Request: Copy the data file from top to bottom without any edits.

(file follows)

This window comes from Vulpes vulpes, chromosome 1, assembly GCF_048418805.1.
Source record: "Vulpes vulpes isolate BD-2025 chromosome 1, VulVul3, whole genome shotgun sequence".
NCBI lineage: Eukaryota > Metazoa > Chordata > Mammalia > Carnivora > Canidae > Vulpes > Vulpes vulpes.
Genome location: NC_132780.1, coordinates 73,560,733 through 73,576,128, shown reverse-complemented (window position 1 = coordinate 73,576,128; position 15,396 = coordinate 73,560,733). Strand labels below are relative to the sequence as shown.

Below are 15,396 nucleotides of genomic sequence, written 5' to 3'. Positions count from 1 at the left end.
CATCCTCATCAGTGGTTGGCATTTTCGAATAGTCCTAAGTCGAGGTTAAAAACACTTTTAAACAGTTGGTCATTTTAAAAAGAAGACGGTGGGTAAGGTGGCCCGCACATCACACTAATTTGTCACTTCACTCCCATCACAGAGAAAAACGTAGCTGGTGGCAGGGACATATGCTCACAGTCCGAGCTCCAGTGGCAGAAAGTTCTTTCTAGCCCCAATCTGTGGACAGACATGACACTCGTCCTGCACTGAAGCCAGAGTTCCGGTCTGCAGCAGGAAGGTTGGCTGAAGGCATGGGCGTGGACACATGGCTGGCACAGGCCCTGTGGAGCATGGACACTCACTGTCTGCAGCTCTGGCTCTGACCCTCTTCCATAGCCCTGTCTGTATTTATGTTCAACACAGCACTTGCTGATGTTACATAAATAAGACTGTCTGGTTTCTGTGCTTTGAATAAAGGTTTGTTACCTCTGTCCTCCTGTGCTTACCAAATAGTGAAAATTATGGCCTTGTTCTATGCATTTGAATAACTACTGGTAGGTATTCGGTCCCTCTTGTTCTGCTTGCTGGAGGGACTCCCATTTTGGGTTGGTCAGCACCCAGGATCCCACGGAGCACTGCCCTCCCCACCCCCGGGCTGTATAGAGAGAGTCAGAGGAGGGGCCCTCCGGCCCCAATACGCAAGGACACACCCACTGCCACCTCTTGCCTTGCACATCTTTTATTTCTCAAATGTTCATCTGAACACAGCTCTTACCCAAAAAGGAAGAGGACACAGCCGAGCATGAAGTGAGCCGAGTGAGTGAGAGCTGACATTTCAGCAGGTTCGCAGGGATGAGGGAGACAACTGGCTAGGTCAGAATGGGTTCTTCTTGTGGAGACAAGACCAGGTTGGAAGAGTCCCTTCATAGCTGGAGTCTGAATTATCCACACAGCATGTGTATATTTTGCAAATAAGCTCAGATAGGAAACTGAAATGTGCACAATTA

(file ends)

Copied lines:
This window comes from Vulpes vulpes, chromosome 1, assembly GCF_048418805.1.
Source record: "Vulpes vulpes isolate BD-2025 chromosome 1, VulVul3, whole genome shotgun sequence".
NCBI lineage: Eukaryota > Metazoa > Chordata > Mammalia > Carnivora > Canidae > Vulpes > Vulpes vulpes.
Genome location: NC_132780.1, coordinates 73,560,733 through 73,576,128, shown reverse-complemented (window position 1 = coordinate 73,576,128; position 15,396 = coordinate 73,560,733). Strand labels below are relative to the sequence as shown.

Below are 15,396 nucleotides of genomic sequence, written 5' to 3'. Positions count from 1 at the left end.
CATCCTCATCAGTGGTTGGCATTTTCGAATAGTCCTAAGTCGAGGTTAAAAACACTTTTAAACAGTTGGTCATTTTAAAAAGAAGACGGTGGGTAAGGTGGCCCGCACATCACACTAATTTGTCACTTCACTCCCATCACAGAGAAAAACGTAGCTGGTGGCAGGGACATATGCTCACAGTCCGAGCTCCAGTGGCAGAAAGTTCTTTCTAGCCCCAATCTGTGGACAGACATGACACTCGTCCTGCACTGAAGCCAGAGTTCCGGTCTGCAGCAGGAAGGTTGGCTGAAGGCATGGGCGTGGACACATGGCTGGCACAGGCCCTGTGGAGCATGGACACTCACTGTCTGCAGCTCTGGCTCTGACCCTCTTCCATAGCCCTGTCTGTATTTATGTTCAACACAGCACTTGCTGATGTTACATAAATAAGACTGTCTGGTTTCTGTGCTTTGAATAAAGGTTTGTTACCTCTGTCCTCCTGTGCTTACCAAATAGTGAAAATTATGGCCTTGTTCTATGCATTTGAATAACTACTGGTAGGTATTCGGTCCCTCTTGTTCTGCTTGCTGGAGGGACTCCCATTTTGGGTTGGTCAGCACCCAGGATCCCACGGAGCACTGCCCTCCCCACCCCCGGGCTGTATAGAGAGAGTCAGAGGAGGGGCCCTCCGGCCCCAATACGCAAGGACACACCCACTGCCACCTCTTGCCTTGCACATCTTTTATTTCTCAAATGTTCATCTGAACACAGCTCTTACCCAAAAAGGAAGAGGACACAGCCGAGCATGAAGTGAGCCGAGTGAGTGAGAGCTGACATTTCAGCAGGTTCGCAGGGATGAGGGAGACAACTGGCTAGGTCAGAATGGGTTCTTCTTGTGGAGACAAGACCAGGTTGGAAGAGTCCCTTCATAGCTGGAGTCTGAATTATCCACACAGCATGTGTATATTTTGCAAATAAGCTCAGATAGGAAACTGAAATGTGCACAATTA